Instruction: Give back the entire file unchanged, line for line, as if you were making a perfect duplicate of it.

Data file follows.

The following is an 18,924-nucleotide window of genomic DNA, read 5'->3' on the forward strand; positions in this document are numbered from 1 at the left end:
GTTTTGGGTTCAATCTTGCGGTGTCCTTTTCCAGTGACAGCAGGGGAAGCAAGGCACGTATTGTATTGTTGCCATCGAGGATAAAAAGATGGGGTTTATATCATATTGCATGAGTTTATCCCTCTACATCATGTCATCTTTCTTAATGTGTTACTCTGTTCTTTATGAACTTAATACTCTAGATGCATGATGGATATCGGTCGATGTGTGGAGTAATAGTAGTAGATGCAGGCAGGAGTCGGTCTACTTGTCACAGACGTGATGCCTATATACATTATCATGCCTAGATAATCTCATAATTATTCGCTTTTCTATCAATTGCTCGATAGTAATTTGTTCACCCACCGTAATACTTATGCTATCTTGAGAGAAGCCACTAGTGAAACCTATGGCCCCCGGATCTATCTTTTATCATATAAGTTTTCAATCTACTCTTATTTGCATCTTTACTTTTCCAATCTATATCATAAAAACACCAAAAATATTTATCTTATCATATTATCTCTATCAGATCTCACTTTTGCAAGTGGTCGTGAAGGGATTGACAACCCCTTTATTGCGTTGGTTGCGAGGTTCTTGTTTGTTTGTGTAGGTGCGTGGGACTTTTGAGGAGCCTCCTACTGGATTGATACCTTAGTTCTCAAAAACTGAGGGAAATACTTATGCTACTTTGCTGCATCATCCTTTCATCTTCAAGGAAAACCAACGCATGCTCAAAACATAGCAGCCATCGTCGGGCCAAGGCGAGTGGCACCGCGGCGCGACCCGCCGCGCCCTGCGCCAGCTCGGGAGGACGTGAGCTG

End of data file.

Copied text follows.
The following is an 18,924-nucleotide window of genomic DNA, read 5'->3' on the forward strand; positions in this document are numbered from 1 at the left end:
GTTTTGGGTTCAATCTTGCGGTGTCCTTTTCCAGTGACAGCAGGGGAAGCAAGGCACGTATTGTATTGTTGCCATCGAGGATAAAAAGATGGGGTTTATATCATATTGCATGAGTTTATCCCTCTACATCATGTCATCTTTCTTAATGTGTTACTCTGTTCTTTATGAACTTAATACTCTAGATGCATGATGGATATCGGTCGATGTGTGGAGTAATAGTAGTAGATGCAGGCAGGAGTCGGTCTACTTGTCACAGACGTGATGCCTATATACATTATCATGCCTAGATAATCTCATAATTATTCGCTTTTCTATCAATTGCTCGATAGTAATTTGTTCACCCACCGTAATACTTATGCTATCTTGAGAGAAGCCACTAGTGAAACCTATGGCCCCCGGATCTATCTTTTATCATATAAGTTTTCAATCTACTCTTATTTGCATCTTTACTTTTCCAATCTATATCATAAAAACACCAAAAATATTTATCTTATCATATTATCTCTATCAGATCTCACTTTTGCAAGTGGTCGTGAAGGGATTGACAACCCCTTTATTGCGTTGGTTGCGAGGTTCTTGTTTGTTTGTGTAGGTGCGTGGGACTTTTGAGGAGCCTCCTACTGGATTGATACCTTAGTTCTCAAAAACTGAGGGAAATACTTATGCTACTTTGCTGCATCATCCTTTCATCTTCAAGGAAAACCAACGCATGCTCAAAACATAGCAGCCATCGTCGGGCCAAGGCGAGTGGCACCGCGGCGCGACCCGCCGCGCCCTGCGCCAGCTCGGGAGGACGTGAGCTG